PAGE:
They believe it … all of them … every one of them. Indigenous groups throughout the world are all united in their respective & unwavering group-think.

To interfere in any way with the emotional spirituality of their group-think would, of course, be racism.

And by reasonable extension, to interfere with ANY emotionally led group-think (no matter how ridiculous), is akin to racism.

… must be a racist.

Reply to  DonM
July 1, 2019 7:46 pm

I was once a missionary in an organization that did Bible translation for indigenous languages. I guess UNSW would have a fit with that; how dare we let indigenous people hear about a religious view that conflicts with the one they have! (If you read the gospels, it’s clear that offending someone’s beliefs was not on Jesus’ list of sins.)

Greg Cavanagh
June 30, 2019 9:57 pm

Well, if I were a lecturer, I’d be in trouble within the week. No way am I going to tell “their” story, when we know what the real story is. They can just grow up.

Reply to  Greg Cavanagh
June 30, 2019 11:10 pm

Good point really. Its all a bit paternalistic in 2019. Its one thing to have cultural beliefs and legends it another to say to educated urban indigenous people (the real ones, not the benefit miners) that they cant handle the truth. Why is it OK then to teach historical and cultural continuity of societies when we have Moses , the great global wetness and all?

Reply to  yarpos
July 1, 2019 2:23 am

It has nothing to do with not offending the Abos , they are just the excuse for more totalitarian rules.

Paternalistic, as in tyrannical father.

At least the illiberal liberals are showing their true colours now. Facts be damned, the truth is what we say it is. So do what we tell you.

Reply to  Greg
July 1, 2019 11:53 am

Being from the States, I’d like clarification: is “Abo” a proper contraction, or is it a bit rude?

Reply to  James Schrumpf
July 1, 2019 12:30 pm

When visiting Australia I was quietly admonished that such an epithet is considered an ethnic slur and derogatory.

Reply to  James Schrumpf
July 1, 2019 1:30 pm

I live in Australia, and I would never use that word. I’m not PC, but I go by the rule that you should never use a word about people that you would not say to their face. And if you said this to someone’s face you would end up in serious strife.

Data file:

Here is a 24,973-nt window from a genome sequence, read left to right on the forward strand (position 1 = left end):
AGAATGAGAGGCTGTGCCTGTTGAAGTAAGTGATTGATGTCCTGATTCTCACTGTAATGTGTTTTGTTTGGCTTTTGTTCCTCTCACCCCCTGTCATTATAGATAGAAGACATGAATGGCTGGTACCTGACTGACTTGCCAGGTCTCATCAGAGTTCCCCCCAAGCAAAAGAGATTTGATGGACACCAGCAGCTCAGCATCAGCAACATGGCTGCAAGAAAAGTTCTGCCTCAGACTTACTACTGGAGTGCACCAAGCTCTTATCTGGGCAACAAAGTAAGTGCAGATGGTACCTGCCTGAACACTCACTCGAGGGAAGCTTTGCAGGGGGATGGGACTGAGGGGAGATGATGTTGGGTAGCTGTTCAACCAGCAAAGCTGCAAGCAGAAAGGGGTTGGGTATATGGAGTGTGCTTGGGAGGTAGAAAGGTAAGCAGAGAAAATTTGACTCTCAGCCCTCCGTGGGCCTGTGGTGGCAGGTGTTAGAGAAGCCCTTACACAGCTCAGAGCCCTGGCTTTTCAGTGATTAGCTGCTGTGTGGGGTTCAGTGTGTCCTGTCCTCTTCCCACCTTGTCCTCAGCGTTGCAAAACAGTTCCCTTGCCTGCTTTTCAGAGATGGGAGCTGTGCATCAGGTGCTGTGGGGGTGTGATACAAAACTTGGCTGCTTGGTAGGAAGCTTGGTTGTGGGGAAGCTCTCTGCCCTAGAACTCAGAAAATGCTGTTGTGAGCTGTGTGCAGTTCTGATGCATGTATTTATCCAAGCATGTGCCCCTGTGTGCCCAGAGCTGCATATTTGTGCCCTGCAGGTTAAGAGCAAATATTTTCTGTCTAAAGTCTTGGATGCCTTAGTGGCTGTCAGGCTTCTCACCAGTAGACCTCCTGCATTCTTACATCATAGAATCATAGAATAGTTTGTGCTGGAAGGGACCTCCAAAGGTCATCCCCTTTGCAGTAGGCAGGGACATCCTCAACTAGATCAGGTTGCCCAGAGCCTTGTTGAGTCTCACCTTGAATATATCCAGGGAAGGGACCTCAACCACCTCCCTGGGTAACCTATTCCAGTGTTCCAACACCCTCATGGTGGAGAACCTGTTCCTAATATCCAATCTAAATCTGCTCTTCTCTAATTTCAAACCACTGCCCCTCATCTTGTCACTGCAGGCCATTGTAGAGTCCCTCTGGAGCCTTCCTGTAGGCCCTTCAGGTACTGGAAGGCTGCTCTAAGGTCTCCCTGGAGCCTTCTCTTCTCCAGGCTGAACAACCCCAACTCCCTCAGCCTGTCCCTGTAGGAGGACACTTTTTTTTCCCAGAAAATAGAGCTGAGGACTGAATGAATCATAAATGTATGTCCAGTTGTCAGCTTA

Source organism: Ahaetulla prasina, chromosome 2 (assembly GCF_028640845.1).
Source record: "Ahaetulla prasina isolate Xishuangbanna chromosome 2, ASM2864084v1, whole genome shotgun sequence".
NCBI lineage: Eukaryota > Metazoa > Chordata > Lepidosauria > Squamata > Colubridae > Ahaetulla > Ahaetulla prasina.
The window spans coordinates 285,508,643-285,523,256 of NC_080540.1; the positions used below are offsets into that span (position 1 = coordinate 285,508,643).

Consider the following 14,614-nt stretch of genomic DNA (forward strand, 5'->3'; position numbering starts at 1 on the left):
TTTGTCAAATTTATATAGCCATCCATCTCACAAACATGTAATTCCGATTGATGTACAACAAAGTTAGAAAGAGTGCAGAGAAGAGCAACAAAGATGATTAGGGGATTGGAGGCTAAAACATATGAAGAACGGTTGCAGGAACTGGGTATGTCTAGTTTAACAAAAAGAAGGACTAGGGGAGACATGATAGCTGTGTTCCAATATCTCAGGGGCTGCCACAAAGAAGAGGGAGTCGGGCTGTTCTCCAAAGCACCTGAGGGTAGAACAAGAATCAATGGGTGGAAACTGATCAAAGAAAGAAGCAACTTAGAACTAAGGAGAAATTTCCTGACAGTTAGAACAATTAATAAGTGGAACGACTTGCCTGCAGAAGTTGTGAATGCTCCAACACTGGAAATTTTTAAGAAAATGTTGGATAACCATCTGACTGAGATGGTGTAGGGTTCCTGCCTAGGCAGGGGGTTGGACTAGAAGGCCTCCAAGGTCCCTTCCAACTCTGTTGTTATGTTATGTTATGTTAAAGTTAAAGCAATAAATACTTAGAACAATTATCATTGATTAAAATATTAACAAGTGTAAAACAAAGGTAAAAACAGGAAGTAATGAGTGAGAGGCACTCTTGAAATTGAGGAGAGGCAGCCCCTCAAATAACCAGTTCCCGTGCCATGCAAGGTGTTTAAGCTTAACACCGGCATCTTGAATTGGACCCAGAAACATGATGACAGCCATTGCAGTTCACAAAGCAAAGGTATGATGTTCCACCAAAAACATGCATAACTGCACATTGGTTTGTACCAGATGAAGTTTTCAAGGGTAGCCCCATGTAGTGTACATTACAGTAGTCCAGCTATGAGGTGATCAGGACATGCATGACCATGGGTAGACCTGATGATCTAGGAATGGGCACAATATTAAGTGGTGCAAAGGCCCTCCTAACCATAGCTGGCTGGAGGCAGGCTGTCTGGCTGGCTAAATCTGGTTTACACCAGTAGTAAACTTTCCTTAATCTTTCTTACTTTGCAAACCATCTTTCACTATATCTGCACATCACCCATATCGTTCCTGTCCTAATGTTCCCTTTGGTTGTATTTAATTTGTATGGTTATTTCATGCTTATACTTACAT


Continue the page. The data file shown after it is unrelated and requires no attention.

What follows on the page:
George Hebbard
Reply to  Greg
July 2, 2019 8:30 am

Wow! What happens if two people of differing religious background encounter a Paleo-Climatologist who says Adam is predated by hundreds of thousands of years?
They might have to refer to Genesis, where the language goes “men of old…” but donot offend them.

Mike Haseler (Scottish Sceptic)
Reply to  Greg Cavanagh
July 1, 2019 1:29 am

“when we know what the real story is”? That’s a bit of a stretch when there is so much in the history of humanity which is still so obscure.

In archaeology we can always say “the earliest evidence for people in this region is X”, but what no one can ever confidently say is: “there was no one before X”. You could argue that statistically it is unlikely that at any time much greater than X that there was anybody there. But as no one seems to know the right statistics to use I doubt statistics is much help.

Indeed, there is a famous problem which I call the Dundee bus problem which I have harangued statisticians about for many years. If someone were cycling along each morning for a month and encountered buses 123, 321, 111,etc. and they were to assume that the buses had been numbered sequentially and that a random set could be seen, what is the best estimate of the highest numbered bus? I’ve had several suggestions of an answer from extremely capable statisticians … which I might accept, except they all seem to be different.

Greg Cavanagh
Reply to  Mike Haseler (Scottish Sceptic)
July 1, 2019 2:54 am

I’ve seen figures ranging from 120,000 years, and this article says 40,000. We might not know precisely when they arrived, but we do know that they did. And I’m sure a lecturer teaching the subject would know far more than I do. But teaching them their own legends is just silly. Why did they take such a course in the first place if they don’t want to learn?

Reply to  Greg Cavanagh
July 1, 2019 9:28 am

Keiko O’Brian tried that approach on Deep Space Nine with the Bajoran kids, and boy howdy did she cause trouble.

Reply to  Mike Haseler (Scottish Sceptic)
July 1, 2019 3:34 am

Interesting question. Maybe you need to specify the conditions more precisely. Is there an implicit assumption that there are only three digits? What does “etc” mean? Does “etc” include anything more than the digits 1,2,3 ?

In order to hope for a consistent answer you need to pose a well defined question.